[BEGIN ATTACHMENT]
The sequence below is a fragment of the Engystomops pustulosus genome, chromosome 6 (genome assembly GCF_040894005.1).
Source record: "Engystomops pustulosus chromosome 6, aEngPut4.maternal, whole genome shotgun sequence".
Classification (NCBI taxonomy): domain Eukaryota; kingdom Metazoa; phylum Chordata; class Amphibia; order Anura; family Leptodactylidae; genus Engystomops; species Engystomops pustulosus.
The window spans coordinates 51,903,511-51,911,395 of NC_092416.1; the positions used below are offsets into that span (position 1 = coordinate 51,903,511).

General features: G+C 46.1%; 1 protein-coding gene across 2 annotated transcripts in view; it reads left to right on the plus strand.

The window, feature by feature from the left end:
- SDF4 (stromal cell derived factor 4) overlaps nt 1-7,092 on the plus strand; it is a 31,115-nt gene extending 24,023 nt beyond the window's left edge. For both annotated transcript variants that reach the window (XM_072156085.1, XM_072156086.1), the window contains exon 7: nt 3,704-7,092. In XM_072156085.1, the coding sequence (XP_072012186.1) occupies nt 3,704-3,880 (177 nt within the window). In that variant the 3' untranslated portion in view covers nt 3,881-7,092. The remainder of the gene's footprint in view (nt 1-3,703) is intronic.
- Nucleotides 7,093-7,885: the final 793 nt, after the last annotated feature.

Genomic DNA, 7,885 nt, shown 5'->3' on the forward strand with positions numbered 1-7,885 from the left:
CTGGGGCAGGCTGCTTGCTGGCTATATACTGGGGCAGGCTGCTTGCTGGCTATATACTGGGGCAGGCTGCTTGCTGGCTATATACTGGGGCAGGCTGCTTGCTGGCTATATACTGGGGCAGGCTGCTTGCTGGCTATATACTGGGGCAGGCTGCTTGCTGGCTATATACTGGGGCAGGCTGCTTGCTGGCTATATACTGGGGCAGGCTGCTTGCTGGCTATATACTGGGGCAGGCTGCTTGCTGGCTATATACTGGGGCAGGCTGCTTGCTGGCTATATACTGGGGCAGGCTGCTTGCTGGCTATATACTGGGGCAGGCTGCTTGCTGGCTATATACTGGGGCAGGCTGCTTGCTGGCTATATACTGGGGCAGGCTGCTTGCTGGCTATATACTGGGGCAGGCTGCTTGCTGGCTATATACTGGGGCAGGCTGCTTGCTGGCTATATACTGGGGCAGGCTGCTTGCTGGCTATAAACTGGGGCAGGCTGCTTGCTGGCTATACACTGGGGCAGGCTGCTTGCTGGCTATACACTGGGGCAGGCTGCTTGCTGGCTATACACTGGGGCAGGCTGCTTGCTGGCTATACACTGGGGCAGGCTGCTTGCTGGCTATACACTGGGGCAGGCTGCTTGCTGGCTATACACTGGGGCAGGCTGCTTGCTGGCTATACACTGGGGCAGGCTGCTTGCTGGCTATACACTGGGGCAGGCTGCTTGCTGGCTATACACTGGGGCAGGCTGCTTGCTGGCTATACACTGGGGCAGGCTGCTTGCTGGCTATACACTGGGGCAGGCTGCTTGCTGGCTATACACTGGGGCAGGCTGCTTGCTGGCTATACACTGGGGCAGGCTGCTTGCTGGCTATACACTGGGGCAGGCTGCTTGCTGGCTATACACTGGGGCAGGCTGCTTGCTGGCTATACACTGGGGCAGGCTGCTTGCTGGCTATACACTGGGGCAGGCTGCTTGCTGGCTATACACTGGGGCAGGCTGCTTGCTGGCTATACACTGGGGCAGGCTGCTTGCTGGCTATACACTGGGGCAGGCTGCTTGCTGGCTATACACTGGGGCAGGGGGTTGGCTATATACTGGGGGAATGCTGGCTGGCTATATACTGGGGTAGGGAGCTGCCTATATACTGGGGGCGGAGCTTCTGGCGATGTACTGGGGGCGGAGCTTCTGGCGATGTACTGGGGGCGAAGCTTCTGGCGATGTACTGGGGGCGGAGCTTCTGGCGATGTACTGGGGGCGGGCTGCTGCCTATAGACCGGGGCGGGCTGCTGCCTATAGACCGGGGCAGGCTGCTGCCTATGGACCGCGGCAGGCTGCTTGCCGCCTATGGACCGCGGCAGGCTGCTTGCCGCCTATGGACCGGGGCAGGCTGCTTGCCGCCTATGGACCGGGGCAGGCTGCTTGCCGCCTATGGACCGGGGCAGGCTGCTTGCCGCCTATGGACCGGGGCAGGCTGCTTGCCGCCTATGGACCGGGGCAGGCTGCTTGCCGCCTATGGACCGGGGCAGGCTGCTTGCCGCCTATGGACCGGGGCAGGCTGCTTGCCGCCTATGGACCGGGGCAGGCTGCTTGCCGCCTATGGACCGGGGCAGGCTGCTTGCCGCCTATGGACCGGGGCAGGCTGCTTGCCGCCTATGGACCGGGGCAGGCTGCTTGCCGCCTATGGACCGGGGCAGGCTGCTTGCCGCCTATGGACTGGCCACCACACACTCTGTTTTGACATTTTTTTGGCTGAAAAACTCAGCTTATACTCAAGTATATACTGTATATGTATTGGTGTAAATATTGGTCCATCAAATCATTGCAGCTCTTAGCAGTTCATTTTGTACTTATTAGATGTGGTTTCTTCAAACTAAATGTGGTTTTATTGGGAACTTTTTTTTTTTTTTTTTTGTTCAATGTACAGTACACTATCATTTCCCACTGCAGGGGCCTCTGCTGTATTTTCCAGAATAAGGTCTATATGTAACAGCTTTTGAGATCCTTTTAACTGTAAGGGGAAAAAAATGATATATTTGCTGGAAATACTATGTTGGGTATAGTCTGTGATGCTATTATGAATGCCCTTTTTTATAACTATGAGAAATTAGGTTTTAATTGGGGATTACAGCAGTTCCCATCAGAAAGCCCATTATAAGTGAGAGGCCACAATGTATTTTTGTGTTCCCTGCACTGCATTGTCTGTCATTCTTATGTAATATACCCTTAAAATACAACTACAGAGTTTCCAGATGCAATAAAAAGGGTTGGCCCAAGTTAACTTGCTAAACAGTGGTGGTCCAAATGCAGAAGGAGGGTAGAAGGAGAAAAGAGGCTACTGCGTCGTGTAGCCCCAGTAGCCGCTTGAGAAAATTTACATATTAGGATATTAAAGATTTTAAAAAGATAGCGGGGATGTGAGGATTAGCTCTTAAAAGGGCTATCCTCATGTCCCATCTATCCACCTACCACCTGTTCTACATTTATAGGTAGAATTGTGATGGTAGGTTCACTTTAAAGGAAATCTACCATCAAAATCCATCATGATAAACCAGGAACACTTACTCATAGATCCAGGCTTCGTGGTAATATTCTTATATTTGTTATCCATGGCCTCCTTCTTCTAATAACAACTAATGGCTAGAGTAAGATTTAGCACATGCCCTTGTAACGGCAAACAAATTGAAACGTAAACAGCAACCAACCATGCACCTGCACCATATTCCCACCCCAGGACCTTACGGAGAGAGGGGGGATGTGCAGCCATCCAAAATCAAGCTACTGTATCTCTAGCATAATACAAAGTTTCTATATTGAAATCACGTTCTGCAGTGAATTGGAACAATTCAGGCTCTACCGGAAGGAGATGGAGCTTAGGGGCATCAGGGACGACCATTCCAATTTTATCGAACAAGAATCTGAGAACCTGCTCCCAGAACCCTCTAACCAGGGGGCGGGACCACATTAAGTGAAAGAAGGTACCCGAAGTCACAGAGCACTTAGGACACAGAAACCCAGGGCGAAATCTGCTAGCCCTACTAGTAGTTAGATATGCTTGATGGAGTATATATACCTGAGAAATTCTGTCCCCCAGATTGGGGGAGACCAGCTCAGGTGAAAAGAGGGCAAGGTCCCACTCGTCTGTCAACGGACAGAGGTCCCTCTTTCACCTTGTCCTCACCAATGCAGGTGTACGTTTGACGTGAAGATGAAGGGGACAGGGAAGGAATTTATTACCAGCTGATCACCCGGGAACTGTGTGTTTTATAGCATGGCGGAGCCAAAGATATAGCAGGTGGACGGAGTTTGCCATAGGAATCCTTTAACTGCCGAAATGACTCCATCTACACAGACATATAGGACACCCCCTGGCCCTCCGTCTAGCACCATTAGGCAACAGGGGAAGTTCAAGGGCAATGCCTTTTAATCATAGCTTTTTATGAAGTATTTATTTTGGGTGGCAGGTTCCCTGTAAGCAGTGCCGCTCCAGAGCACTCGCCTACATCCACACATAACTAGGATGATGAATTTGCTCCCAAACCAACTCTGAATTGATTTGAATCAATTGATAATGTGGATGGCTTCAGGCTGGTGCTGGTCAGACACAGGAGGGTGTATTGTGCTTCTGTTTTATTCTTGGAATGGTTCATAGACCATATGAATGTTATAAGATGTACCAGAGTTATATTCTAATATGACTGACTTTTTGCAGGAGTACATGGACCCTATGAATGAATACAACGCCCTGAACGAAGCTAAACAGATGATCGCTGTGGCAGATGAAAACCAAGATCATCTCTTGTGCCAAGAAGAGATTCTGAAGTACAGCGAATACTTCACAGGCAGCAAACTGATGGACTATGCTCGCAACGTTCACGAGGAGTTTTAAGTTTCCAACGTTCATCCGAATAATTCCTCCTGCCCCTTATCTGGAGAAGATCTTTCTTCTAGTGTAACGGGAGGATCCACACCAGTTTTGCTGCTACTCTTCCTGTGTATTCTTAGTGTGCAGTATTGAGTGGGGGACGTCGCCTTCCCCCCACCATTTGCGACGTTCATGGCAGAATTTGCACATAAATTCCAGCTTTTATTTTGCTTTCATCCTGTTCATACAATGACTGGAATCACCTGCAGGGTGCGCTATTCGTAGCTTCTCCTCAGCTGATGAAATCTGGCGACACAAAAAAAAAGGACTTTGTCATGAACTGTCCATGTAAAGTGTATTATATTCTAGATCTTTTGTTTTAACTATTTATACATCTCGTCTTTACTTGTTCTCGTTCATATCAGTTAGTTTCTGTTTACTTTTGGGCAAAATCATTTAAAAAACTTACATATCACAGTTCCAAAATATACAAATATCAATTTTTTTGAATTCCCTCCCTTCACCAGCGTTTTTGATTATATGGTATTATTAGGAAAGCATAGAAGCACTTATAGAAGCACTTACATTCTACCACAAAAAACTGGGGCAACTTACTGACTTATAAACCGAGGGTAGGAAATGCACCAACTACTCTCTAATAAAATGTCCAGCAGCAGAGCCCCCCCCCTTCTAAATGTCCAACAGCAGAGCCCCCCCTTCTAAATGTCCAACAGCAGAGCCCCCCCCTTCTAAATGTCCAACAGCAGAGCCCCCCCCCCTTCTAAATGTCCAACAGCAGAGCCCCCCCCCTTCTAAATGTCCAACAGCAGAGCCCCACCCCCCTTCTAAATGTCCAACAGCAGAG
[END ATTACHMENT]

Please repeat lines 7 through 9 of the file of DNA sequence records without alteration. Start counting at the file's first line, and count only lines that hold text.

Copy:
- SDF4 (stromal cell derived factor 4) overlaps nt 1-7,092 on the plus strand; it is a 31,115-nt gene extending 24,023 nt beyond the window's left edge. For both annotated transcript variants that reach the window (XM_072156085.1, XM_072156086.1), the window contains exon 7: nt 3,704-7,092. In XM_072156085.1, the coding sequence (XP_072012186.1) occupies nt 3,704-3,880 (177 nt within the window). In that variant the 3' untranslated portion in view covers nt 3,881-7,092. The remainder of the gene's footprint in view (nt 1-3,703) is intronic.
- Nucleotides 7,093-7,885: the final 793 nt, after the last annotated feature.

Genomic DNA, 7,885 nt, shown 5'->3' on the forward strand with positions numbered 1-7,885 from the left: